Using the generating function for the Legendre polynomials

• May 17th 2011, 09:37 AM
garunas
Using the generating function for the Legendre polynomials
Using the identity:

$\sum_{n=0}^\infty P_{n}(x)r^n = \frac{1}{\sqrt {1-2xr+r^2} }$ with:

$x \in [-1,1], r \in (-1,1)$

Derive an expression for $P_{2}(x)$ the legendre polynomial of degree 2.

Any help here will be amazing as I absolutely haven't got a clue!

Also from this it also asks to evaluate $P_{3}'(0)$ but i take that if you can find $P_{2}(x)$ then you can also find $P_{2}'(0)$ and use the same method for $P_{3}(x)$

Thank you
• May 17th 2011, 10:02 AM
TheEmptySet
Quote:

Originally Posted by garunas
Using the identity:

$\sum_{n=0}^\infty P_{n}(x)r^n = \frac{1}{\sqrt {1-2xr+r^2} }$ with:

$x \in [-1,1], r \in (-1,1)$

Derive an expression for $P_{2}(x)$ the legendre polynomial of degree 2.

Any help here will be amazing as I absolutely haven't got a clue!

Also from this it also asks to evaluate $P_{3}'(0)$ but i take that if you can find $P_{2}(x)$ then you can also find $P_{2}'(0)$ and use the same method for $P_{3}(x)$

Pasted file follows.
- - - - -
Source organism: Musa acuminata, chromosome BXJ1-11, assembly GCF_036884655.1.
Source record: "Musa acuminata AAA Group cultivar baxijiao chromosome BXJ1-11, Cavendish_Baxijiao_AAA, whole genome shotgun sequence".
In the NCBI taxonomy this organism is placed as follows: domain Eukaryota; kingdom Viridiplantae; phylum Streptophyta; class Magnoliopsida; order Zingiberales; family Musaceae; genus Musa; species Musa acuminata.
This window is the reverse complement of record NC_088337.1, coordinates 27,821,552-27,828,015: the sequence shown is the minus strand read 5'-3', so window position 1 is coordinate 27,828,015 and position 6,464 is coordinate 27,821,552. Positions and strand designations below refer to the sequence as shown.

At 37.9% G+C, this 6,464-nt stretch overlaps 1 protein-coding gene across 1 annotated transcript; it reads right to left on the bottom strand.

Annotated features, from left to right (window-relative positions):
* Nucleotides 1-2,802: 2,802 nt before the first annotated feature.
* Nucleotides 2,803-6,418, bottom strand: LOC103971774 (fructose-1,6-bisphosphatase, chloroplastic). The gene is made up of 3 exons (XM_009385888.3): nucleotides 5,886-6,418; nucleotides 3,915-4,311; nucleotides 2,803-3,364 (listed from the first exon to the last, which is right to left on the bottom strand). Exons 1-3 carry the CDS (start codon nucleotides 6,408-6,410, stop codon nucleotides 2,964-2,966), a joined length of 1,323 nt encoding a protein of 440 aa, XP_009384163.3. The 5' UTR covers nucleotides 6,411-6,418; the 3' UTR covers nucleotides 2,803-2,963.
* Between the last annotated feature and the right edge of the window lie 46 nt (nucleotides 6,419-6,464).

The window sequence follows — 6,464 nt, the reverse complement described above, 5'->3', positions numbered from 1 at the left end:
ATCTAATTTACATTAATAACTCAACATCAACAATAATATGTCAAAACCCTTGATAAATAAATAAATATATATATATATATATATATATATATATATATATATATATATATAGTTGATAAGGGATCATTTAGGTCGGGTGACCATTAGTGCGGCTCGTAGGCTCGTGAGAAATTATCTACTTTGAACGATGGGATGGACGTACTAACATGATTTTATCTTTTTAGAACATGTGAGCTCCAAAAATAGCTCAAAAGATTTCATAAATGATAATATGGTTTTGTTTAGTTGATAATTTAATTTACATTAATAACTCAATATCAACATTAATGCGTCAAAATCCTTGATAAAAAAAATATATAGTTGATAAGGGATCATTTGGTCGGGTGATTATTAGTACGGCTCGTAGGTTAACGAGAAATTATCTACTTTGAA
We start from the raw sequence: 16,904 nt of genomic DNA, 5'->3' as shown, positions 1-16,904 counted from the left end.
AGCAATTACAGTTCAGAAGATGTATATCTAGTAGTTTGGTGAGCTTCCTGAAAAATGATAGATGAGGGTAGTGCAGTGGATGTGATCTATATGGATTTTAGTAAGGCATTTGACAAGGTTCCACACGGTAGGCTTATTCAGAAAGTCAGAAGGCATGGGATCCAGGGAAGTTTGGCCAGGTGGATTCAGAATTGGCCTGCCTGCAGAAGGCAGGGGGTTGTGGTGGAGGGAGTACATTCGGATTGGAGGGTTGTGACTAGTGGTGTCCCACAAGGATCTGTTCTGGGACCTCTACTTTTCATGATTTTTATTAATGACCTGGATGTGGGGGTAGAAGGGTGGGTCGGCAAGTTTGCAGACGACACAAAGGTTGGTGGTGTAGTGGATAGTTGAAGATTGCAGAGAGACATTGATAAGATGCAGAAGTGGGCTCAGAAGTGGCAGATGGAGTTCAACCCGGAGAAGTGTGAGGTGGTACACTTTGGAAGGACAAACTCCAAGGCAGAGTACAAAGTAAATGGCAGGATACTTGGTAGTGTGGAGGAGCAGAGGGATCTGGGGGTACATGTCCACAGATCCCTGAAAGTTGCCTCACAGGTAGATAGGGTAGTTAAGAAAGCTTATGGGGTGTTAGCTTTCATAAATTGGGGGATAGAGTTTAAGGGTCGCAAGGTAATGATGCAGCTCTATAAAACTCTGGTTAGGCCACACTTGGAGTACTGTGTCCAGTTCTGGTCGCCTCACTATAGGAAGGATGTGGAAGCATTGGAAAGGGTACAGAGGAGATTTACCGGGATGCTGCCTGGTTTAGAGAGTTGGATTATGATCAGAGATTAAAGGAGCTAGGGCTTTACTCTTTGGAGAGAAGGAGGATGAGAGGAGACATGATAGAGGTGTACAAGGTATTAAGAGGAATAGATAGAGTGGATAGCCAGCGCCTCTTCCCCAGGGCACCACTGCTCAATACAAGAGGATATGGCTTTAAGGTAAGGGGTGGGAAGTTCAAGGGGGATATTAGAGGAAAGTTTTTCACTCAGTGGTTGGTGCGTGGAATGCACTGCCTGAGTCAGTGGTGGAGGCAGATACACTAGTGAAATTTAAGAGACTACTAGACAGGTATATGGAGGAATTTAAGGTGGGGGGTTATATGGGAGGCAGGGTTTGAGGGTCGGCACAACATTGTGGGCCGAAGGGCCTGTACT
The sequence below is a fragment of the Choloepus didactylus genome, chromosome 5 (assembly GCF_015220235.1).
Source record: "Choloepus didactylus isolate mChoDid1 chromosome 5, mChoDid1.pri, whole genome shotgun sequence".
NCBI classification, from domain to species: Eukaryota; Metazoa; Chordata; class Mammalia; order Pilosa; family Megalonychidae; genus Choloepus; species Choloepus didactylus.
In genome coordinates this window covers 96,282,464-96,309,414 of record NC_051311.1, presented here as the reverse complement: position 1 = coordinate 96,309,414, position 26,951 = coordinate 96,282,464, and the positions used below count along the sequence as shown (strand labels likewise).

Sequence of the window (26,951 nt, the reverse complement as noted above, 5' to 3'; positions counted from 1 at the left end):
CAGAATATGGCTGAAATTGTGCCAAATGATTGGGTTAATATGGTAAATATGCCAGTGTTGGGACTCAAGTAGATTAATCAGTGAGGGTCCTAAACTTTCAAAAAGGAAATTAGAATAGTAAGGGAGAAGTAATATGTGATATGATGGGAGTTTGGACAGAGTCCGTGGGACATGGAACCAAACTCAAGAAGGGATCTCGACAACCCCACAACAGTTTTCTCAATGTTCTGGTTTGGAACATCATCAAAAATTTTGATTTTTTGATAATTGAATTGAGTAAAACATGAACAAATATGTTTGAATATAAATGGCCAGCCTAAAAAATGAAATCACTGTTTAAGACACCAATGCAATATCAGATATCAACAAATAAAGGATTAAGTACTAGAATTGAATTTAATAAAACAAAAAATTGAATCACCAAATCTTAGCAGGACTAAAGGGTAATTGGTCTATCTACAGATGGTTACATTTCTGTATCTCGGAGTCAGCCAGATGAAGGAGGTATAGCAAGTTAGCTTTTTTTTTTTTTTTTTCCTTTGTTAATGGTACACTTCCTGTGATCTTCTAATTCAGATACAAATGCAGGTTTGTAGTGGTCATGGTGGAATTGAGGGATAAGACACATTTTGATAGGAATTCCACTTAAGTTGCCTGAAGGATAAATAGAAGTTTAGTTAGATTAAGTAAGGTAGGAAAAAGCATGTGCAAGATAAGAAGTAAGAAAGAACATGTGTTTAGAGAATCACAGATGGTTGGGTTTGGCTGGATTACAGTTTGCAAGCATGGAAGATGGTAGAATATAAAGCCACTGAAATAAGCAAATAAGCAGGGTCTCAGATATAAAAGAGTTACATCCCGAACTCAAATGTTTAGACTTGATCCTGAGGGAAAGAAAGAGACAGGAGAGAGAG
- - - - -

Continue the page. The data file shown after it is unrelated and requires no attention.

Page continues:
Thank you

you need to expand the right hand side in a Taylor series around zero

so let

$f(r)=(1-2xr+r^2)^{-\frac{1}{2}}$

Now you get

$1+f'(0)r+\frac{f''(0)}{2!}r^2+\frac{f'''(0)}{3!}r^ 3+...$

Now just equate coefficients this gives

$P_2(x)r^2=\frac{f''(0)}{2!}r^2 \implies P_2(x)=\frac{f''(0)}{2!}$

Can you finish from here?
• May 17th 2011, 10:41 AM
garunas
...i can sure finish from here. Thanks a lot! :)
• May 17th 2011, 11:28 AM
Opalg
Quote:

Originally Posted by garunas
Using the identity:

$\sum_{n=0}^\infty P_{n}(x)r^n = \frac{1}{\sqrt {1-2xr+r^2} }$ with:

$x \in [-1,1], r \in (-1,1)$

Derive an expression for $P_{2}(x)$ the legendre polynomial of degree 2.

Any help here will be amazing as I absolutely haven't got a clue!

Also from this it also asks to evaluate $P_{3}'(0)$ but i take that if you can find $P_{2}(x)$ then you can also find $P_{2}'(0)$ and use the same method for $P_{3}(x)$

$\frac{1}{\sqrt {1-2xr+r^2} } = \bigl(1-(2xr-r^2)\bigr)^{-1/2}$. Use the first few terms of the binomial expansion of $(1-t)^{-1/2}$ (with $t=2xr-r^2$) to find the coefficient of $r^2$.

You could get $P_3'(0)$ by the same method. Alternatively, it might be slightly easier to start by differentiating $\frac{1}{\sqrt {1-2xr+r^2} }$ with respect to x, then put x=0, and finally use the binomial series to find the coefficient of $r^3$.